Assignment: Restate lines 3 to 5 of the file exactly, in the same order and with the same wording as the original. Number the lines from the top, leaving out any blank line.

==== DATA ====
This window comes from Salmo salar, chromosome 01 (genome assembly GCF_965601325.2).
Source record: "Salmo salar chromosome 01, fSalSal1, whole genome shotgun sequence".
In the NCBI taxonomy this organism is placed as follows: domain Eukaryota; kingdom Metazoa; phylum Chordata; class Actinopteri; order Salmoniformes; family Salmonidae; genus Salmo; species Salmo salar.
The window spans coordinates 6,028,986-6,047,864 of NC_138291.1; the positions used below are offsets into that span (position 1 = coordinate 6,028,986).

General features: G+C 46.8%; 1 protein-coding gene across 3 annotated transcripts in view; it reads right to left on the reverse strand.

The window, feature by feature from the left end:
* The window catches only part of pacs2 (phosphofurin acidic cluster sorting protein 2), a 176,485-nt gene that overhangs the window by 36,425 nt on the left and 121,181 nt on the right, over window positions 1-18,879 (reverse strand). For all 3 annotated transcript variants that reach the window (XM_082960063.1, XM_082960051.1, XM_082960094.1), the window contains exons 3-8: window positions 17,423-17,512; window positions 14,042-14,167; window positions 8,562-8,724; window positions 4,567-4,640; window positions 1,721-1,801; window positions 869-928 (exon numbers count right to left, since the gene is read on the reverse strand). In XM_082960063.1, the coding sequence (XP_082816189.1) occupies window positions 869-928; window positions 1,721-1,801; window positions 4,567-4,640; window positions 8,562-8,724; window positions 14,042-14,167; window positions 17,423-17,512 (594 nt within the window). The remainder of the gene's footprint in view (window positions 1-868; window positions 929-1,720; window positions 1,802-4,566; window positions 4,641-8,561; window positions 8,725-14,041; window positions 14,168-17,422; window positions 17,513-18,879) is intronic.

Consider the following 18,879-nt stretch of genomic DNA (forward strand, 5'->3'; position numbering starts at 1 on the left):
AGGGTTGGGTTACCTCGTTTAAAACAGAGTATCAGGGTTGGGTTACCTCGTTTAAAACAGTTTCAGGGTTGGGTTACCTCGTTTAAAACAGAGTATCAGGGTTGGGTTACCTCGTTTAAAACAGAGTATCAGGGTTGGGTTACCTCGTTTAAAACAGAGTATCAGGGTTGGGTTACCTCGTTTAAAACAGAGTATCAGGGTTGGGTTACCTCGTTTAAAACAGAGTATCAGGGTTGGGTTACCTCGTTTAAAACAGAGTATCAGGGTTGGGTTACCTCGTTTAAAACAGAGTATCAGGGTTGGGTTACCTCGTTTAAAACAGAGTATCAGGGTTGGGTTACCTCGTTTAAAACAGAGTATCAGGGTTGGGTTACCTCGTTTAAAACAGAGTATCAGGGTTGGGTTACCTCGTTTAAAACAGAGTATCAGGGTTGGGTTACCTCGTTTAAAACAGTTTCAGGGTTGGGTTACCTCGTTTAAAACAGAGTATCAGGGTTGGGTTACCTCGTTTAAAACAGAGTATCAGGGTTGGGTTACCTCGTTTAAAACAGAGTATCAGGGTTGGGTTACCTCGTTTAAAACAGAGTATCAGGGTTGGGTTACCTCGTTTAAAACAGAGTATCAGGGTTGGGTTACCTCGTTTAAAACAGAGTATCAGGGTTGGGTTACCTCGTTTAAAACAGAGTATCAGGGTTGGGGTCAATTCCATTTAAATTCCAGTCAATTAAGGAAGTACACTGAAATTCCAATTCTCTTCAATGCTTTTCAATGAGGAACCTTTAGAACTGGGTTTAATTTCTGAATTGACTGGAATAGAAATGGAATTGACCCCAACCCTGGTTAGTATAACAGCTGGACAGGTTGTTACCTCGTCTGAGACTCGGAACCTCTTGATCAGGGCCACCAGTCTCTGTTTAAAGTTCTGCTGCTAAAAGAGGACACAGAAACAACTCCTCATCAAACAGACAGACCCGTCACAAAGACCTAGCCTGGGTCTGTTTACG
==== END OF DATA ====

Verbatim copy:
In the NCBI taxonomy this organism is placed as follows: domain Eukaryota; kingdom Metazoa; phylum Chordata; class Actinopteri; order Salmoniformes; family Salmonidae; genus Salmo; species Salmo salar.
The window spans coordinates 6,028,986-6,047,864 of NC_138291.1; the positions used below are offsets into that span (position 1 = coordinate 6,028,986).

General features: G+C 46.8%; 1 protein-coding gene across 3 annotated transcripts in view; it reads right to left on the reverse strand.